Students start in September and, this year, they finished in February.

It’s pass-fail with four phases. The first is Argument, the second is Organization, the third is Support and the fourth and most difficult for student and teacher alike is Clarity. In this last section, students have to shorten their essays

The minimum number of drafts is four; most kids do 12.

Stuart’s rationale for pass-fail is that, “Grades are a primitive form of feedback and this takes the focus away from grades and puts it on the feedback, which they can put into practice almost immediately. And it also allows me to completely individuate the instruction,” she said.

“So I’ll say, OK, your essay is this many words, make it 20 percent shorter. Find every instance of some form of the verb ‘to be’ and change 70 percent of those to active verbs. Sometimes the result is genuinely elegant, and I’m like, ‘Go read this to your mom!’”

“At the end of it, are they better writers? Yes. And they take ownership of their work in a way they didn’t at the start of the year,” Stuart said.

Emphasizing the value of feedback to further students’ learning is a critical idea in “Neuroteach,” that aligns perfectly with the book’s goals, that is, “research-proven foundational principles of effective teaching,” Schmalhofer said.

“It occurred to me that coaches have a different relationship with their players than teachers do with their students, and they can be hard on them in a way that drives them.” Stuart the Crypto-Drill Sergeant finally cracked the code, however, because the “essay puts me in the position to coach. It changes the relationship,” she said.

Filling Up Little Toolboxes

In the preschool classroom, Sheryl Krafft is putting another “Neuroteach” lesson into practice: the idea that a mistake is an opportunity to learn and try again.

“Mistakes are part of being a person,” Krafft said. “I want to show kids that when something happens, it’s not the end of the world. You just make a new plan. I want to strengthen their resiliency and fill up their toolbox so they have strategies for when things go wrong.

“I want to enable them to feel capable and to feel confident knowing they have a hand in solving problems, that they can do things on their own and make them come out the way they want if they stick with it and see their mistakes as a natural part of accomplishing something,” Krafft said.

Schmalhofer held up Krafft’s work as another model that exemplifies a “Neuroteach” principle.

“What Sheryl’s doing is laying the groundwork for students as young as 3 to approach learning from a mastery, rather than a performance orientation,” Schmalhofer said. “It’s a foundation that our teachers will be able to build on for the rest of their time here at LCDS.”


“Neuroteach” co-author Glenn Whitman will speak at Country Day Thursday, Aug. 16, about helping children achieve their full potential. The event is free but tickets are required. Click here to register.

 

‘Why Not Give it a Go?’

In early November, Country Day hosted Fiona Kennedy, the first teacher to visit LCDS as part of our new faculty exchange with Kelvinside Academy in Scotland. “Fiona was the perfect first teacher for the faculty exchange,” said Director of Global Programs Heather Woodbridge. “She’s so instantly warm and open and the kids just loved her. By the end of the week her classes were ending with hugs and group photos. That’s just her.”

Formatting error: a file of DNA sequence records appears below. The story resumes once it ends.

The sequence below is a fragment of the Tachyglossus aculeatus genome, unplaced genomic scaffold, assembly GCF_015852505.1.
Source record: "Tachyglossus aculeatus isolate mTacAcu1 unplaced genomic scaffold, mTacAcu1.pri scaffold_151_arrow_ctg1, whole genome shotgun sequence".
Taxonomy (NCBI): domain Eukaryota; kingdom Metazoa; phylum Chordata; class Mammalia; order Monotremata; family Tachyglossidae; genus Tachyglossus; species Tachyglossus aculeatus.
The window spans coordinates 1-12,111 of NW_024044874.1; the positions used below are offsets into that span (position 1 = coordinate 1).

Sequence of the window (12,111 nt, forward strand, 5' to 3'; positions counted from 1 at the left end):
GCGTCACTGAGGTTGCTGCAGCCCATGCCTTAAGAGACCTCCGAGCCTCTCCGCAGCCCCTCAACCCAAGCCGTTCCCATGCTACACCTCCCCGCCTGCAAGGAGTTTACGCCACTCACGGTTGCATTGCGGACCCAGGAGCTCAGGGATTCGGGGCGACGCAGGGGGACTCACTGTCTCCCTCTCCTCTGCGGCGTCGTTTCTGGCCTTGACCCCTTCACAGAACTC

Most of Kennedy’s time was spent introducing variations of handball to students of all ages. “Fiona would have fit it well regardless, but being a PE teacher really allowed her to reach all three divisions and experience as broad a classroom experience as you can get,” Woodbridge said.

The PE teacher and handball coach spoke to Cougar News with a thick Scottish brogue, and told a story you’d never believe if it weren’t true:

When Fiona Kennedy couldn’t get two tickets to the 2012 London Olympics, she was disappointed, but had another idea.

The Olympics set aside a certain number of tickets for schools, so while she couldn’t score two for herself, she was able to get 40 for her and a group of students. The only events that hadn’t sold out were basketball and handball, so that’s what they saw.

“I thought the kids would be excited about basketball and not care much about handball because it wasn’t something they were familiar with. But it was the other way around. They loved handball. Loved it.”

The entire trip back from London to Glasgow, her kids were relentless in asking her if the school could start a handball team. Somewhere in the middle of England, she said sure.

“I just thought why not give it a go,” Kennedy told the BBC in 2014.

“And within six weeks we’d entered the Scottish championships, where we came third.”

In the five years since launching the program, Kelvinside’s handball team has won 15 national titles and its players make up a third of the roster for the Scottish national handball squad.

With the team’s ascendency, Kennedy traded her coaching position for a managerial one where she oversees the program as a whole. Finding a new head coach for a team BBC Sport dubbed “a talent factory” was as effortless as it was auspicious. Kennedy’s replacement is Sarah Carrick, whose other gig is playing handball for the British national team.

All of this takes some of the sting out of Kennedy not being able to get those two Olympics tickets for herself back in 2012.

Kennedy’s visit was part of larger faculty exchange program. Last Spring, Learning Specialist Jill Englert kicked off the exchange when she spent a week teaching at Kelvinside and staying as a guest in Kennedy’s home. Englert returned the favor when Kennedy arrived stateside, setting aside time for a full Pennsylvania Dutch experience.

Mylin’s 500th: ‘It’s a Calling’